Environmental regulation by Welsh Government ‘inadequate’, say MSs
A cross-party report by Senedd Members has strongly criticised the Welsh Government’s attitude towards environmental regulation.
Currently, Wales is the only UK nation which hasn’t established a post-Brexit permanent environmental governance body and is still relying on interim measures – the Interim Environmental Protection Assessor for Wales (IEPAW)).
The Senedd’s Climate Change, Environment and Infrastructure Committee says that it would be an “unforgivable failure of this Welsh Government if the new body is not fully operational by the end of its term in office”.
The Committee also says:
* Wales’ interim environmental protection measures are inadequate and, compared to Scotland and England, Wales is missing out. The Committee is calling for the Welsh Government to establish an interim/shadow environmental governance body at the earliest opportunity.
* The Welsh Government has not engaged in discussions with the English and Scottish bodies to learn lessons from the establishment of their respective bodies. This should happen immediately.
* The IEPAW’s appointment will come to an end in a matter of months and there has been no explanation of whether the Minister intends to extend this or not.
* Despite the interim environmental protection regulator (IEPAW) being in place in Wales for two years, it has only submitted one report to the Welsh Government. This is partly because of the regulator’s lack of capacity, and it is still waiting on the Minister for Climate Change to provide money for extra staff despite previous promises.
The report states: “We would have expected, by now, to have seen more by way of outputs from the IEPAW’s work, with only one report having been submitted to the Welsh Ministers. We acknowledge that capacity and resource constraints have been a key contributing factor to delays in reporting. It is regrettable, therefore, that the resource review recommended by this committee took so long to complete.
“We expect the provision of additional drafting support and expertise to help address the backlog of reports during the coming year. Despite the Minister’s commitment to report to us on the findings of the resource review, we have yet to receive this information. We expect the Minister to address this issue. We also expect additional resources to be made available to the IEPAW in a timely manner, including in the form of a Deputy IEPAW.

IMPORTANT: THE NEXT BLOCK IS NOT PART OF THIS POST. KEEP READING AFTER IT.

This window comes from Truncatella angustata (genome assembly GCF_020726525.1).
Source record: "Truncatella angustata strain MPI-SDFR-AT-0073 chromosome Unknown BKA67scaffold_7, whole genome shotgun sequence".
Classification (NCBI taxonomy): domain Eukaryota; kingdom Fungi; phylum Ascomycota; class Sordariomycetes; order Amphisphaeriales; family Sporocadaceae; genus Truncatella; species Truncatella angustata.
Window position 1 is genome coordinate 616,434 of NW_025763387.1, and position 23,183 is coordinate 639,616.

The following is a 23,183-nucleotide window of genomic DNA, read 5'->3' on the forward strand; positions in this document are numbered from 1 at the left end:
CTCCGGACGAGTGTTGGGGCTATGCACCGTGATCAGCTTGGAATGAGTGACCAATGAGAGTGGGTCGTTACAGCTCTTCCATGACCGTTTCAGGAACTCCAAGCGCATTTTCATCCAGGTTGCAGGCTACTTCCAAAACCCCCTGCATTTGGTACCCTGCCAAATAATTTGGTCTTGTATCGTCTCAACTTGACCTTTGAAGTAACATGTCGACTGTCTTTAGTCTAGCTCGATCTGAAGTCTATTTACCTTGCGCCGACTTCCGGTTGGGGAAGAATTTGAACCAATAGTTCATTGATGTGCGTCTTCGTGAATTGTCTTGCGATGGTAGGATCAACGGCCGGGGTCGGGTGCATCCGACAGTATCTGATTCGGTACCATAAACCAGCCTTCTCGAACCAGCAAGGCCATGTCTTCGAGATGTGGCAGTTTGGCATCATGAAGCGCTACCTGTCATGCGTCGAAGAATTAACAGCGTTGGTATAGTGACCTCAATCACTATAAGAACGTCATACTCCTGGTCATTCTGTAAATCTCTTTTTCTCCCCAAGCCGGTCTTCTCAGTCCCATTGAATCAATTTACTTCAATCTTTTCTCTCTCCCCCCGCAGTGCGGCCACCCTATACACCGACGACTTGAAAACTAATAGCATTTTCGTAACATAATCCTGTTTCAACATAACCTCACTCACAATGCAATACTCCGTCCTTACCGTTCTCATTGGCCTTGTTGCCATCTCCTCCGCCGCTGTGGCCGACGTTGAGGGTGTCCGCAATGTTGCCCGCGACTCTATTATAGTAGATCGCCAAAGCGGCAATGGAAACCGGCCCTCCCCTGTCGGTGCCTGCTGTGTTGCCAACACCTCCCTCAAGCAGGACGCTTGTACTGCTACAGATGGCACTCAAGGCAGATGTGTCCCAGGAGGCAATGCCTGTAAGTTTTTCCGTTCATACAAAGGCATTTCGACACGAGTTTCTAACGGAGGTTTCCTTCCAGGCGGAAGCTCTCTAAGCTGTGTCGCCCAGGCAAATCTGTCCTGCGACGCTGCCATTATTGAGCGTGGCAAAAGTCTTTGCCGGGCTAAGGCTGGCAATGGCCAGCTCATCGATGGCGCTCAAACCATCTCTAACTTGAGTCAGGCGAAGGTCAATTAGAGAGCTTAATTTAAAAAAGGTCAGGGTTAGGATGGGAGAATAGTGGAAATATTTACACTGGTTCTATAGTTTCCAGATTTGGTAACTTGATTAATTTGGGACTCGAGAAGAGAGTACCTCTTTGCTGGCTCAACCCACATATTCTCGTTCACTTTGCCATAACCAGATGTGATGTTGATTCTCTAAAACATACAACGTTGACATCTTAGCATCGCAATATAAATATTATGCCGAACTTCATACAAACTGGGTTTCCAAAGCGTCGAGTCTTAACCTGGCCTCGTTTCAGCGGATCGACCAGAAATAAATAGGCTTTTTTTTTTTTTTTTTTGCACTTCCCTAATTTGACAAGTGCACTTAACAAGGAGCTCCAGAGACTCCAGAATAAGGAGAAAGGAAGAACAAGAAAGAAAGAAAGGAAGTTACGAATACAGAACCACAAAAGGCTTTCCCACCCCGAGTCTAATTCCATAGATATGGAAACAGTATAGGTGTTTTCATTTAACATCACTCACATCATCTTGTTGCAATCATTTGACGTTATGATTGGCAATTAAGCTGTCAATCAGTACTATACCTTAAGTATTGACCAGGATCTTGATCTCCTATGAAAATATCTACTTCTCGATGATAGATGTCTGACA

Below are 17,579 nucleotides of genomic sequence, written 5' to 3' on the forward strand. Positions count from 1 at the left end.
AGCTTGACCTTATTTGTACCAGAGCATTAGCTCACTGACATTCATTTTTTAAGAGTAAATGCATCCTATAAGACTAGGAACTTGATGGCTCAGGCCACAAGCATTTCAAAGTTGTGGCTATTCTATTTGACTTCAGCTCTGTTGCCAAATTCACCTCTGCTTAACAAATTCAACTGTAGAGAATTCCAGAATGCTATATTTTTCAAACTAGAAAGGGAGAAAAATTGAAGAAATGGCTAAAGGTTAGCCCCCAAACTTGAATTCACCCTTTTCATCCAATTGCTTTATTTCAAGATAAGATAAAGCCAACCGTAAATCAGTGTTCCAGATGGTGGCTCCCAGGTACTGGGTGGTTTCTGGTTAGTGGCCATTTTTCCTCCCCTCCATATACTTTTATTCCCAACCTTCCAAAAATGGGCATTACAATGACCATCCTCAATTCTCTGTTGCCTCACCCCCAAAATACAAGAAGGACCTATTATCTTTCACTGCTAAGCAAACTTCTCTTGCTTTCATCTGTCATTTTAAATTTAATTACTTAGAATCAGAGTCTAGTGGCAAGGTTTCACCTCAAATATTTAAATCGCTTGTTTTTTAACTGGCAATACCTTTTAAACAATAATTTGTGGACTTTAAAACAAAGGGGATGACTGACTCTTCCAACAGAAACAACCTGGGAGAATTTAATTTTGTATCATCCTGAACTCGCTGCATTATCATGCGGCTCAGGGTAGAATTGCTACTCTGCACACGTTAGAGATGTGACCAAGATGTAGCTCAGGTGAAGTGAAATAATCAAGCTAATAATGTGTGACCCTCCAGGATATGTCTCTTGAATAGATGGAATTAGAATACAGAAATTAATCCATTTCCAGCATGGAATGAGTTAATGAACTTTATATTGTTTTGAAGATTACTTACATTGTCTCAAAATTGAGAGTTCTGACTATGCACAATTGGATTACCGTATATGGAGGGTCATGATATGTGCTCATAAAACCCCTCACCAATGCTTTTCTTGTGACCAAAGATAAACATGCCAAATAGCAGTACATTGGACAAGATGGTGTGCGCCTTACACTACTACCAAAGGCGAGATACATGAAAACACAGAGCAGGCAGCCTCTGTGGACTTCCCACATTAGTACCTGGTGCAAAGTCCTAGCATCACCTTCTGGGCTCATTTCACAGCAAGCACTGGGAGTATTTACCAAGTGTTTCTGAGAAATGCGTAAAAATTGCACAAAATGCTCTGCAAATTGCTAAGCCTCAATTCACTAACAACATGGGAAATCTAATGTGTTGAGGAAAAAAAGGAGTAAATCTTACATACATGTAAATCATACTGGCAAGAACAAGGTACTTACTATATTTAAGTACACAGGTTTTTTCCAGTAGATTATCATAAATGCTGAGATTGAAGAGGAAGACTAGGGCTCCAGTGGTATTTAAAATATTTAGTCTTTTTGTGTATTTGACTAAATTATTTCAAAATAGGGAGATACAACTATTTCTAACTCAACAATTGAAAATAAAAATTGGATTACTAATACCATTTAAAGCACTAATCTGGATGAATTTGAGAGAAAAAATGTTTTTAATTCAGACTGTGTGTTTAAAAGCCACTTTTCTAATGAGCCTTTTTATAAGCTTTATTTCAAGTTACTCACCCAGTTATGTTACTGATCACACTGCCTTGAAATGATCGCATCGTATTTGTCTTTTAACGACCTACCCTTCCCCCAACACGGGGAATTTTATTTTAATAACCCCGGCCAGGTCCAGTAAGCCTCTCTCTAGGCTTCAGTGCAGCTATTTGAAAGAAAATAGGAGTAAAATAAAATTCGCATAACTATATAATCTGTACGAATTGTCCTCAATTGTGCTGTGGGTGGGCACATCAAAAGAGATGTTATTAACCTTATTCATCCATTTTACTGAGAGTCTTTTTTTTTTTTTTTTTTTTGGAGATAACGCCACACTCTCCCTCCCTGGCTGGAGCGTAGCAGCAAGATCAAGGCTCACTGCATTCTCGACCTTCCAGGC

“We are concerned that, two years into the operation of the interim measures, neither the IEPAW nor the Welsh Government have arrangements in place to monitor the impact of the IEPAW’s work.
“We would expect the IEPAW to have arrangements in place for tracking the implementation of recommendations made to the Welsh Government, for following-up progress where appropriate, and for monitoring the impact of its work on environmental outcomes. In our first report, we sought clarification from the Welsh Government on arrangements for monitoring and evaluating the ongoing effectiveness of the interim measures, including the IEPAW’s role. In its response, the Welsh Government said there were no formal monitoring arrangements in place, although it had been ‘considering options’. We would welcome an update from the Minister on this matter.”
Looking to the future, the report states: “In our first report, we raised concern about the inadequacy of Wales’ interim environmental protection measures. Our evidence session with the Office for Environmental Protection and Environmental Standards Scotland only exacerbated our concern, providing a sharp illustration of what Wales is missing out on. It is clear that the IEPAW, with its narrowly defined role and limited resources, is no comparison to the environmental governance bodies that are in place elsewhere in the UK.
“The IEPAW’s appointment will come to an end in a matter of months. We are deeply disappointed to find ourselves, once again, having to seek clarity on whether the Minister intends to extend it for another year.
“We set out our expectation for a Bill to establish the new body to be brought forward in year three of the Legislative Programme. A year on, nothing has changed. The IEPAW’s appointment will end in February 2024, and there is still no sign of a Bill. Yet again, the Welsh Government has chosen to ignore our call, and those of countless organisations and Welsh citizens, to legislate to address the environmental governance gap.
“It is now seven years since the EU referendum when the environmental sector first raised concerns about an environmental governance gap and five years since the Welsh Government committed to legislate to address that gap. The absence of a Bill in year three of the Legislative Programme means the new body is likely to be at least two years away. It will be an unforgivable failure of this Welsh Government if the new body is not fully operational before the end of its term in office.”
A Welsh Government spokesperson said, “We will bring forward legislation during this Senedd term to establish an environmental governance body for Wales.
“The Bill will contain biodiversity targets and nature restoration targets as well as post-EU environmental governance arrangements.
“An Interim Environmental Protection Assessor for Wales (IEPAW) has been established, championing environmental protections and carrying out an important role in reviewing the framework of environmental law.”
The spokesperson added: “Policy development is underway and a White Paper will be published by January. Following a Welsh Government’s review of the IEPAW’s resources earlier this year, work is currently underway to appoint a Deputy IEPAW. Alongside this, additional budget has been made available to the IEPAW to procure external expertise.”
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